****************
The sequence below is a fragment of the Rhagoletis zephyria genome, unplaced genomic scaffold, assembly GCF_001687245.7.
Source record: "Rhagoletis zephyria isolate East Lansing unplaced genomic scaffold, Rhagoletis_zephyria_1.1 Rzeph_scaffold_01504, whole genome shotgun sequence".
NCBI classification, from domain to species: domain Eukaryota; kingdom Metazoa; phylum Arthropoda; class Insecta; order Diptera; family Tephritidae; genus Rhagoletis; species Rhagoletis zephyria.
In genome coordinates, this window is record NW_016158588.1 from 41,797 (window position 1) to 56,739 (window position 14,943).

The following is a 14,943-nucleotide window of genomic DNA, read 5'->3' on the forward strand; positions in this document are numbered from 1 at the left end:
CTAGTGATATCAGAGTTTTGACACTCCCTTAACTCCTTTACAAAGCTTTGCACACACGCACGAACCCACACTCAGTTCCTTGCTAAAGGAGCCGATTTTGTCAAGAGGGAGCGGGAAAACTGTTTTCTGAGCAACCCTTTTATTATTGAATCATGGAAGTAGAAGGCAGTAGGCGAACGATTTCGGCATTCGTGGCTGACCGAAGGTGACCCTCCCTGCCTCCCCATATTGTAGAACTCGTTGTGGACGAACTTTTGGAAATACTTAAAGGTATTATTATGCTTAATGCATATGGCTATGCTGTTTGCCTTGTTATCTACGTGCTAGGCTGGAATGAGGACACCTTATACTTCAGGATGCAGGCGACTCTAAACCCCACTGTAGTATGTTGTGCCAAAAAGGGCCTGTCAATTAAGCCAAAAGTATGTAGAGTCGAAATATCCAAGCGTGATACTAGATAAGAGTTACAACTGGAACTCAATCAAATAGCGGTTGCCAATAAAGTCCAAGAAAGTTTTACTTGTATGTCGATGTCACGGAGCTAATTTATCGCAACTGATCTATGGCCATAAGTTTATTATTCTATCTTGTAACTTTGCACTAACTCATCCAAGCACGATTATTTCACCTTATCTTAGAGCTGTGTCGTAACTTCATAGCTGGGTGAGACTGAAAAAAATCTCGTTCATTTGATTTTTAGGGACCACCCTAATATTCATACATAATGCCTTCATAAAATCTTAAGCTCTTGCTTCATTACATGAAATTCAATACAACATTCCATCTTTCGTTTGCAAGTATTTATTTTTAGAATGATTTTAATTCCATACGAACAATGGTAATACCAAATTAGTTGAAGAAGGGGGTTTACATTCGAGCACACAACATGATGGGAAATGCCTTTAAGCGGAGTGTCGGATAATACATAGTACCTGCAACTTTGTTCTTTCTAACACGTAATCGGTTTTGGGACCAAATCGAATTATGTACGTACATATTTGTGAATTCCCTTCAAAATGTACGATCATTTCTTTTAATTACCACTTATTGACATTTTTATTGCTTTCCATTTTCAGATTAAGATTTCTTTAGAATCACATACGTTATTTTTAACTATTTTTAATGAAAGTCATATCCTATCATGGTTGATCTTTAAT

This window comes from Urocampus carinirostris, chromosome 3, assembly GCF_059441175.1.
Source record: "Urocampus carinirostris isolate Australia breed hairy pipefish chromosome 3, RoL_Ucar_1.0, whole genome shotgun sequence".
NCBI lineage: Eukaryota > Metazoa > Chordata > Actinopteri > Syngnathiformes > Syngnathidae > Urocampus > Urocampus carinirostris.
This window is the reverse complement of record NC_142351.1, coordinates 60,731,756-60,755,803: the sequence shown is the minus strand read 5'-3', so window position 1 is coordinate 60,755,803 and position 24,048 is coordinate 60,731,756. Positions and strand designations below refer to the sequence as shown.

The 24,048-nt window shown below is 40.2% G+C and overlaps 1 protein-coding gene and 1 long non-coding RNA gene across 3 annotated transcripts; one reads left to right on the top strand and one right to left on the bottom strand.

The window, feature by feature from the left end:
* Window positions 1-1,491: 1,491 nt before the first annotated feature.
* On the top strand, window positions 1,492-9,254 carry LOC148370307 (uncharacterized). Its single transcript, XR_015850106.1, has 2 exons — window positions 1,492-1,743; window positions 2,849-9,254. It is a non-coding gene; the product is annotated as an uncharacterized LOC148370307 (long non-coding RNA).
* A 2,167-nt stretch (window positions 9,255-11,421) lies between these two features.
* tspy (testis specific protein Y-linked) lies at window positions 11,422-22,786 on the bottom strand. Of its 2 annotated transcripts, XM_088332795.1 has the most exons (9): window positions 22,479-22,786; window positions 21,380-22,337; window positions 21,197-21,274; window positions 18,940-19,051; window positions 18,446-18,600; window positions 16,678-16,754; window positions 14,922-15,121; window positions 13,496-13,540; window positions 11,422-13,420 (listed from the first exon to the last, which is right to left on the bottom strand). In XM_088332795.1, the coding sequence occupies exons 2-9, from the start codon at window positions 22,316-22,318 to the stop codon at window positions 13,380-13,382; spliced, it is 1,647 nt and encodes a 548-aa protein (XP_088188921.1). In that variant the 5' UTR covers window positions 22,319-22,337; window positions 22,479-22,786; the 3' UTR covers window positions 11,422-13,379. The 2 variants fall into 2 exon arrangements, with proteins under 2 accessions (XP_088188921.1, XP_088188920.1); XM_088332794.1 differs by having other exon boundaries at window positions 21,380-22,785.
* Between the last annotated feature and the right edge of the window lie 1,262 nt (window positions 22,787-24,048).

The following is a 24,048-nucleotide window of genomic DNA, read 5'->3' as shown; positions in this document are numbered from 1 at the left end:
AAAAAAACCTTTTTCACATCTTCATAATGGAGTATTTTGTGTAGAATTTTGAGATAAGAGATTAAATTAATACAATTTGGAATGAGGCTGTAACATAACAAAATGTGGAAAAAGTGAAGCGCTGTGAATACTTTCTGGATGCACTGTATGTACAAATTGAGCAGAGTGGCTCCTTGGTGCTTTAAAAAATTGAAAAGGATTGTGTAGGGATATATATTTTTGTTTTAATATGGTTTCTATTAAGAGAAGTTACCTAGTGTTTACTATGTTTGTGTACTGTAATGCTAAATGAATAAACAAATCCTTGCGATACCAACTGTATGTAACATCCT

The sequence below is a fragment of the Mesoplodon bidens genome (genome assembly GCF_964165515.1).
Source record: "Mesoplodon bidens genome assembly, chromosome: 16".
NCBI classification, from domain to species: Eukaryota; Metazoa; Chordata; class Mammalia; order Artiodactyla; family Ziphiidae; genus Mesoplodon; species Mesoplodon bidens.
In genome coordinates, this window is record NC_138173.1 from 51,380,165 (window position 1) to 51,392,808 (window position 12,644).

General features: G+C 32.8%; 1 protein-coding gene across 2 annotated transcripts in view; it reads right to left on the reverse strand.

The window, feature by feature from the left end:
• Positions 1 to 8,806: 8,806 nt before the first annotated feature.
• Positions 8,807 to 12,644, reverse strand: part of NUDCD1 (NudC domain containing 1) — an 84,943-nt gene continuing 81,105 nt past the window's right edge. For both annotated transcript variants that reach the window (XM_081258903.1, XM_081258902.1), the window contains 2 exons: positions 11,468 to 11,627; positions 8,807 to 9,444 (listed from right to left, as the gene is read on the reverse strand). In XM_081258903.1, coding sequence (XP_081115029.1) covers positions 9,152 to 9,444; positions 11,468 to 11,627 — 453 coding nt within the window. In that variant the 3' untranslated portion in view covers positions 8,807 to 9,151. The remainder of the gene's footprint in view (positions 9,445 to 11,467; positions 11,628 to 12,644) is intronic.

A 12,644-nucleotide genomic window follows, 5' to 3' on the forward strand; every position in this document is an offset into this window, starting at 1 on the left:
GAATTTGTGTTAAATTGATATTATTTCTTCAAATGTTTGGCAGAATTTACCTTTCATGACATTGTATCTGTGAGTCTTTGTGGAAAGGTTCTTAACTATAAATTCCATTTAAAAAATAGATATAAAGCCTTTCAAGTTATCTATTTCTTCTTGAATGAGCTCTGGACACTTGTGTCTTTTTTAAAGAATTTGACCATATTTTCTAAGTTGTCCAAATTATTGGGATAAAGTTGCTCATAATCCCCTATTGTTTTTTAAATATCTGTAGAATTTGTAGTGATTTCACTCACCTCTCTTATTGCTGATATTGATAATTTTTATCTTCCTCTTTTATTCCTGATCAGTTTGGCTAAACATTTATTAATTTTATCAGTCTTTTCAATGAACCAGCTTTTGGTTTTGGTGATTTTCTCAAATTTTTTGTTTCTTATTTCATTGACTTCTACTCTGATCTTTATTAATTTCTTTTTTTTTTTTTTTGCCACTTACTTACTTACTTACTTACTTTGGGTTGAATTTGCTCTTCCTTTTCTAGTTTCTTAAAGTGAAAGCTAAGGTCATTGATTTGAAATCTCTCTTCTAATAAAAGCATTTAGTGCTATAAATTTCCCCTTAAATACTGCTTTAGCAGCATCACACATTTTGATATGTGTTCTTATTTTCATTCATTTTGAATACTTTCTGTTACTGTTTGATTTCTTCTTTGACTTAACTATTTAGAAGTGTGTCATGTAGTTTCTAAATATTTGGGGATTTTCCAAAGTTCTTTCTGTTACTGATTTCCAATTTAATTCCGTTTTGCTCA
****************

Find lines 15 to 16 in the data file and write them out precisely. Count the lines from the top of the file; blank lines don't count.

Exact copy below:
* A 2,167-nt stretch (window positions 9,255-11,421) lies between these two features.
* tspy (testis specific protein Y-linked) lies at window positions 11,422-22,786 on the bottom strand. Of its 2 annotated transcripts, XM_088332795.1 has the most exons (9): window positions 22,479-22,786; window positions 21,380-22,337; window positions 21,197-21,274; window positions 18,940-19,051; window positions 18,446-18,600; window positions 16,678-16,754; window positions 14,922-15,121; window positions 13,496-13,540; window positions 11,422-13,420 (listed from the first exon to the last, which is right to left on the bottom strand). In XM_088332795.1, the coding sequence occupies exons 2-9, from the start codon at window positions 22,316-22,318 to the stop codon at window positions 13,380-13,382; spliced, it is 1,647 nt and encodes a 548-aa protein (XP_088188921.1). In that variant the 5' UTR covers window positions 22,319-22,337; window positions 22,479-22,786; the 3' UTR covers window positions 11,422-13,379. The 2 variants fall into 2 exon arrangements, with proteins under 2 accessions (XP_088188921.1, XP_088188920.1); XM_088332794.1 differs by having other exon boundaries at window positions 21,380-22,785.